6 ways Software Product Managers can use LinkedIn
September 6, 2010 2 Comments
LinkedIn is one of the largest social networks. LinkedIn’s website has the following stats:
- Over 75 million members in over 200 countries.
- A new member joins LinkedIn approximately every second, and about half of our members are outside the U.S.
- Executives from all Fortune 500 companies are LinkedIn members.
I am sure all of you are on LinkedIn (and if you are not, what have you been waiting for?). It is the one of the three social networks that I engage in. Others being Facebook and Twitter. So how do we as software product managers effectively use LinkedIn. Here are 6 ways that I personally use LinkedIn.
1) Network with customers, friends, colleagues – Of course, this is obvious because this is what LinkedIn is all about. Needs no further explanation.
2) Find prospective customers – Doing market research and competitive analysis are primary job functions of software product managers. Not only should we be talking to existing customers, but also be talking to those who don’t use our products. But how do we find people who use competitor’s products? Simple. Start with a LinkedIn search. For example, let us say you are the product manager for Company X’s CRM solution and you want to talk to Salesforce.com administrators. Do a search on LinkedIn and see who comes up? Are any of these people connected to you? Can one of your connections make an introduction for you so that you are not cold calling people?
What if you don’t know who is using your competitor’s products? Where do you start? Competitor’s website of course. Do they have a list of clients or do they have press releases that announce new customer wins? Get that information and then start the LinkedIn search. You will be amazed on what you can find, provided you have a good network.
3) Find Usability testing participants – You have this brand new product/website that you have created to solve an unmet need in the marketplace. Before launch, you want your team to do usability testing with customers, prospects etc. But where do you find them? I find LinkedIn to be very useful in finding people who fit personas I need when doing usability tests. I have a network of 650+ connections. I am quite confident that I can find almost any type of persona for the work that I do, among my network or their connections.
4) References while recruiting – It is very typical for employers to ask for references from prospective employees. But does anyone expect candidates to provide references who would say anything but stellar things about them? Of course, not. What LinkedIn has allowed people to do, is find people who may not be on the candidate’s reference list but someone who has worked with the candidate in previous jobs. This reference may be valuable in helping the employer get an impartial reference on the employee – especially if you personally know the person you are talking to. I have been approached multiple times by my past colleagues asking for my opinion on people that I have worked with. I have done the same when I am looking to hire someone. But one word of caution – you absolutely should NOT talk to anyone at the candidate’s current employer without the candidate’s permission. You could risk the candidate’s current job and this is absolutely NOT acceptable.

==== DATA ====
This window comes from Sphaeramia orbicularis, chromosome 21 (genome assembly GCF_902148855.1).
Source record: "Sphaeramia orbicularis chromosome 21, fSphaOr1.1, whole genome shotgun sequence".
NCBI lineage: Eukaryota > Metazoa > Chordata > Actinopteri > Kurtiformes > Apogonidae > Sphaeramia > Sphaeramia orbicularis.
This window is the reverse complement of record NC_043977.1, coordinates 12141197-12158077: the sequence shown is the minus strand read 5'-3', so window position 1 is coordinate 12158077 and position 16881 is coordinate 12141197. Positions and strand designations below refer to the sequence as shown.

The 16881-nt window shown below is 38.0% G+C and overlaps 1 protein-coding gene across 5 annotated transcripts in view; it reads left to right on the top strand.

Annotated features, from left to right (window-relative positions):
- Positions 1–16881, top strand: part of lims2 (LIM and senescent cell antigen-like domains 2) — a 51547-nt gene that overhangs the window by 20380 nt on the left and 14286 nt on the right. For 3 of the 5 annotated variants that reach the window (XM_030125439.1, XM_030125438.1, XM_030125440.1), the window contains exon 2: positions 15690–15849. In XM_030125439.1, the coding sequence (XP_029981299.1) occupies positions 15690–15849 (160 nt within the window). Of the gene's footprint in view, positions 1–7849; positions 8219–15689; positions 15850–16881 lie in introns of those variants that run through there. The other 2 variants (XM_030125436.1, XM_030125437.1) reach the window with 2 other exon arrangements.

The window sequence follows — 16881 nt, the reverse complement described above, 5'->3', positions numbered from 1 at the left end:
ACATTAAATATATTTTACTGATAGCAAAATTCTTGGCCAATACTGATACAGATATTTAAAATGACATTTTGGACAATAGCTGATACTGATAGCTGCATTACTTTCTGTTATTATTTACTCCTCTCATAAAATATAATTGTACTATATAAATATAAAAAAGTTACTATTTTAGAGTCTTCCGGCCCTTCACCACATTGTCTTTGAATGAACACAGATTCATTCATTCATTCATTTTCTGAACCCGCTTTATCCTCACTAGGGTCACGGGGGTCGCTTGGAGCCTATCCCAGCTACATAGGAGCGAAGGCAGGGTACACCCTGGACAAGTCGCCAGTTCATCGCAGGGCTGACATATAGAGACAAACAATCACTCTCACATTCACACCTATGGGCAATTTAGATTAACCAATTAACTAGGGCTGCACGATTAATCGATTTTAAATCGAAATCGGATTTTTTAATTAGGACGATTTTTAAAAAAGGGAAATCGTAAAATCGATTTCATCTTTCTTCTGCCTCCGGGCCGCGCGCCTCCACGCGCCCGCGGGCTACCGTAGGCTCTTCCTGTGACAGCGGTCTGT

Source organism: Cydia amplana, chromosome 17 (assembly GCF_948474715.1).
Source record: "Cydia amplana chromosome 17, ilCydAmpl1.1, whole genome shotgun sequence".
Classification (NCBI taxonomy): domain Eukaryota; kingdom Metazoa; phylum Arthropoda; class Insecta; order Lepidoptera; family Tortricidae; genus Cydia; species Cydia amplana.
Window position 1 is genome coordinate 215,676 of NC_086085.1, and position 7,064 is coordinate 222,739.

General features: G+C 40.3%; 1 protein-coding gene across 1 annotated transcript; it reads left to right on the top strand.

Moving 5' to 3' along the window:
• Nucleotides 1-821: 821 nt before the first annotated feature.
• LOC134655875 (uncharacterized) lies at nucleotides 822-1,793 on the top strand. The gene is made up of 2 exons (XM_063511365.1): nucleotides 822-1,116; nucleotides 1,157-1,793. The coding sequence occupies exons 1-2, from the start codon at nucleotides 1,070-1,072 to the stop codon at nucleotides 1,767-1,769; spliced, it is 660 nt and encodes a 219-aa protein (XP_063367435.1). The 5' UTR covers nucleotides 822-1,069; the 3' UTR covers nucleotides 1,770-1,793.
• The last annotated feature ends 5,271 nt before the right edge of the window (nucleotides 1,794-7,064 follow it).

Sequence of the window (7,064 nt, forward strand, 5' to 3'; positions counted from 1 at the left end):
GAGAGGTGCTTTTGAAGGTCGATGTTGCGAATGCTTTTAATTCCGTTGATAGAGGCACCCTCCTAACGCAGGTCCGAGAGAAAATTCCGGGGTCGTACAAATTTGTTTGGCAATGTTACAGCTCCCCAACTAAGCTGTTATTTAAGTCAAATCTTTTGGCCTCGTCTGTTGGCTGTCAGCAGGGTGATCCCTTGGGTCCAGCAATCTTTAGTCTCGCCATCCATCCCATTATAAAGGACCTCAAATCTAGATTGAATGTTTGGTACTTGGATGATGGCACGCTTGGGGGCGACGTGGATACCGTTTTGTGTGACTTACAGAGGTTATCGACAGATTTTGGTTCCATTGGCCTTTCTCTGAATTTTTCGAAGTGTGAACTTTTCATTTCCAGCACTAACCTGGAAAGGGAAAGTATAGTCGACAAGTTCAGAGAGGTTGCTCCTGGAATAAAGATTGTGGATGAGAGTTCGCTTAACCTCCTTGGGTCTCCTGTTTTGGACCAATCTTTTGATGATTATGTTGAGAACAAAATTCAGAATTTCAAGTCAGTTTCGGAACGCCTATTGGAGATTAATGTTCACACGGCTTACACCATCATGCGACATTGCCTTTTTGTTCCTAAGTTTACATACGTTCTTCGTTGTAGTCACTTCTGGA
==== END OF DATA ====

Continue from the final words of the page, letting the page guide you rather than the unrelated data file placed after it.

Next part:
5) Doing reference checks on your future employers – This is the other side of the same coin described in step #4. You are applying for this new job at this great company. You have interviewed with your peers, your future boss, some in the upper management and they are so upbeat. But are you sure this is the true story? What would it be to work with your future boss? How qualified is the management? What is the real story? As a candidate, you need to do your research. You will never be sorry. Trust me, based on my experience, there are many companies out there that just put on a show on how great they are with employees, but very few walk the talk. You can get the real deal using LinkedIn by talking to past employees, even current employees someone in your network may know very well – ask your connection to make an introduction. If the employer finds out about this and has an issue, you should walk – No good employer should have an issue with their future employees doing research on the company as part of their job hunting efforts. To me, when a new employee walks in through the front door to start a new job, I want him/her to be absolutely confident that they are taking the right move. Confident employees perform better in the long run and buy into the mission of the company much better.
6) Continuing education – Are you stumped with a software product management problem and would like to see how other software product managers would solve it? Looking to share your software product management expertise with others? Want to keep a pulse on what other software product managers are up to and keep reading more about software product management? Look no further than LinkedIn Groups. There are so many software product management groups on LinkedIn that are worth joining. I am a member of many of them and read through them as time permits. I participate in some of the threads (but no where close to how much I would like to). Participating in these discussion groups helps build your expertise in product management community as well. And all of this advise and continuing education costs you nothing – it is FREE!
What other ways do you use LinkedIn? Your thoughts on the above?
One closing word of caution – Give more to your network than you ask. Just because you have a network does not mean that you can exploit it by asking people for favors. Make sure you give more in kind than you ask of your network.
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